The endless cookie settings that pop up for every website sound like a joke on an internet that doesn’t want to change. This is very annoying. This is somewhat similar to the revenge of regulators in the data markets, giving the General Data Protection Regulation (GDPR) a bad reputation, and thus it might seem that political bureaucrats again clumsily intervened in the steady progress of innovation.
However, the truth is that the privacy concept put forward by the GDPR will usher in an era of innovation far more exciting than today’s corrupt technology. But, like today, this simply does not happen. What we need is an infrastructure approach with the right incentives. Let me explain.
Detailed metadata is collected behind the scenes
As many of us are now well aware, a continuous amount of data and metadata is produced by laptops, phones, and every device is prefixed with “smart”. So much so that the concept of a sovereign decision over your personal data hardly makes sense: if you hit “no” for cookies on one website, the email will still leave a trail. Delete Facebook and your mom will mark your face with her full name on an old birthday photo, etc.
What is different today (and why a CCTV camera is actually such a terrible representation of surveillance) is that even if you choose and have the skills and knowledge to ensure privacy, a shared environment for massive metadata collection will still harm you. It’s not about your data, which is often encrypted anyway, but how massive metadata streams continue to reveal things at the minute level and make you visible as a target – a prospect or a potential suspect in case your behaviors differ.
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Regardless of what it might look like, everyone really wants privacy. Even governments and corporations, especially the military and national security agencies. But they want privacy for themselves, not for others. And that brings them into some kind of mystery: how can the national security authorities, on the one hand, prevent foreign agencies from spying on their own people, while creating loopholes for them to dig?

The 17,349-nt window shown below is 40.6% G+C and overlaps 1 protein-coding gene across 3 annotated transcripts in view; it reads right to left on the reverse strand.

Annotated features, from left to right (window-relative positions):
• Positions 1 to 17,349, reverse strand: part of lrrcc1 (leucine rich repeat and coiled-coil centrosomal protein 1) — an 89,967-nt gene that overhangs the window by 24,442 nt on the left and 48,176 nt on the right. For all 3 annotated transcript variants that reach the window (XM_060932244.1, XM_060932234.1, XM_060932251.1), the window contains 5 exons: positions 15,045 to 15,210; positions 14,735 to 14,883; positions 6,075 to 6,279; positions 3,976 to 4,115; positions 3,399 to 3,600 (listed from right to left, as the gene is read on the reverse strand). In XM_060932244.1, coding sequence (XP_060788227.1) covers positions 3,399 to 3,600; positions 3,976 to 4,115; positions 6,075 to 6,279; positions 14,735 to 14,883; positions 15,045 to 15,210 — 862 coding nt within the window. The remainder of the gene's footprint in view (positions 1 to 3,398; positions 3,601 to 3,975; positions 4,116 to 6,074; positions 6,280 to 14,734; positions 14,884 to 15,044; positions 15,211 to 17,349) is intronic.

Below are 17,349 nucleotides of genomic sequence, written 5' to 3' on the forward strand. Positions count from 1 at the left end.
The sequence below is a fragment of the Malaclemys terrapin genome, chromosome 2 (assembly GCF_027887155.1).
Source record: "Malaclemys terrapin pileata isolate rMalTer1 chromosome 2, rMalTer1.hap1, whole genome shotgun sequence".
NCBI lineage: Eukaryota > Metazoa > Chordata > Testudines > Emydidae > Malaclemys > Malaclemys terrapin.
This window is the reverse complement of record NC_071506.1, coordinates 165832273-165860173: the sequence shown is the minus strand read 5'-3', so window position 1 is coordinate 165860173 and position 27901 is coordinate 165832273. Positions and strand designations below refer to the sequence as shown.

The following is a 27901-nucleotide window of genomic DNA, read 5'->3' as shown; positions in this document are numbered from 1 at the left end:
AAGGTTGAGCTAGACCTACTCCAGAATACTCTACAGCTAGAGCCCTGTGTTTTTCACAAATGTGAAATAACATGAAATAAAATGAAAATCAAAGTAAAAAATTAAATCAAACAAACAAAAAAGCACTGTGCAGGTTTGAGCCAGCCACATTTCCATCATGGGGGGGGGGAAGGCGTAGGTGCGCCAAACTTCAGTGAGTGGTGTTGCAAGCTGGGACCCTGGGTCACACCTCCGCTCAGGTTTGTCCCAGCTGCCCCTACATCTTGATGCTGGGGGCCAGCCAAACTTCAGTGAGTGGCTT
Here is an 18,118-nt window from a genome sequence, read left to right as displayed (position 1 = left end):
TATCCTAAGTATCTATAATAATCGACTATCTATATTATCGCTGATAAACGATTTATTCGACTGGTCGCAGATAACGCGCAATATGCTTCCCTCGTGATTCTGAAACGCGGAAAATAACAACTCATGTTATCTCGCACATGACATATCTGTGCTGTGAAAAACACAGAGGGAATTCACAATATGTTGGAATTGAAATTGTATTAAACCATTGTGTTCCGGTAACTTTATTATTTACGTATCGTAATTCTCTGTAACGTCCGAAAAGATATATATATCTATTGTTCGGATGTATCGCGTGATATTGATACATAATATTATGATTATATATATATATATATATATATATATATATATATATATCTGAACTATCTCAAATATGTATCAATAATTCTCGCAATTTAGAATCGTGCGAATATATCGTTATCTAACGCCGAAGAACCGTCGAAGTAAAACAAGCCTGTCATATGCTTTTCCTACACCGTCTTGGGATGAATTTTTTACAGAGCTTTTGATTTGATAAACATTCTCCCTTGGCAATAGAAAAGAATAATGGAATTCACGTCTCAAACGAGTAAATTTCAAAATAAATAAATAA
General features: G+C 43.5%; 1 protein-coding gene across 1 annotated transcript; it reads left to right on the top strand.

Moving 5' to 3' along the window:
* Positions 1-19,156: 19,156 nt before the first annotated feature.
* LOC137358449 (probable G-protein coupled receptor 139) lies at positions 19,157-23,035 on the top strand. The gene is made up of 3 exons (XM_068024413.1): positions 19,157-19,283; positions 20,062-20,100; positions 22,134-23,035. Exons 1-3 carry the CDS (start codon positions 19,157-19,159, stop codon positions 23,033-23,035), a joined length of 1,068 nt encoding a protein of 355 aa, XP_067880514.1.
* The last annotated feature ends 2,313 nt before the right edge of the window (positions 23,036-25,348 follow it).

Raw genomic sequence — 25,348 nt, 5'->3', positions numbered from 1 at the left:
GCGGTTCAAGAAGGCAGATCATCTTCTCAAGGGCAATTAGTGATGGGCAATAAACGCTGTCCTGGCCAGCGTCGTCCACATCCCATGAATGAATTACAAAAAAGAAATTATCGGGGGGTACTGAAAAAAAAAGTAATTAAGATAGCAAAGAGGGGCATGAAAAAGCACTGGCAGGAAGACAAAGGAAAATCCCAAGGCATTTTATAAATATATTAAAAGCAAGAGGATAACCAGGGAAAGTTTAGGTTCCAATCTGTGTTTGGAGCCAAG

Governments and corporations have no interest in maintaining confidentiality.
In a language all too familiar to these readers: there is demand, but there is a problem with incentives, to put it mildly. As an example of just how much of an incentive problem currently exists, the EY report estimates the UK health data market alone at $ 11 billion.
These reports, while highly speculative in terms of the actual value of the data, generate an insurmountable loss anomaly, or FOMO, leading to a self-fulfilling prophecy as everyone strives to make the promised profits. This means that while everyone from individuals to governments to large tech companies wants to ensure privacy, they simply don’t have a strong enough incentive to do so. FOMO and the temptation to slip through the back door to make safe systems less secure are simply too strong. Authorities want to know what their residents (and others) are talking about, businesses want to know what their customers think, employers want to know what their employees are doing, and parents and school teachers want to know what their children are doing.
It’s a useful concept from the early history of science and technology research that could help shed light on this mess. This is accessibility theory. The theory analyzes the use of an object in accordance with its environment, its system and the things that it provides to people, that is, what becomes possible, desirable, convenient and pleasant as a result of the action of the object or system. Our current environment, to put it mildly, creates an irresistible temptation to observe everyone, from pet owners and parents to authorities.
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In an excellent book, Software Engineer Elaine Ullman describes programming networking office software. She vividly describes the horror when the manager, having installed the system, excitedly realizes that it can also be used to track the keystrokes of his secretary, with whom he has worked for over ten years. Then there was trust and good cooperation. The new forces inadvertently turned the president into this new program, which took into account the more detailed daily work rhythms of people around him, the frequency of clicks and pauses between keystrokes. Such ill-conceived monitoring, albeit with the help of algorithms rather than people, is suitable for innovation today.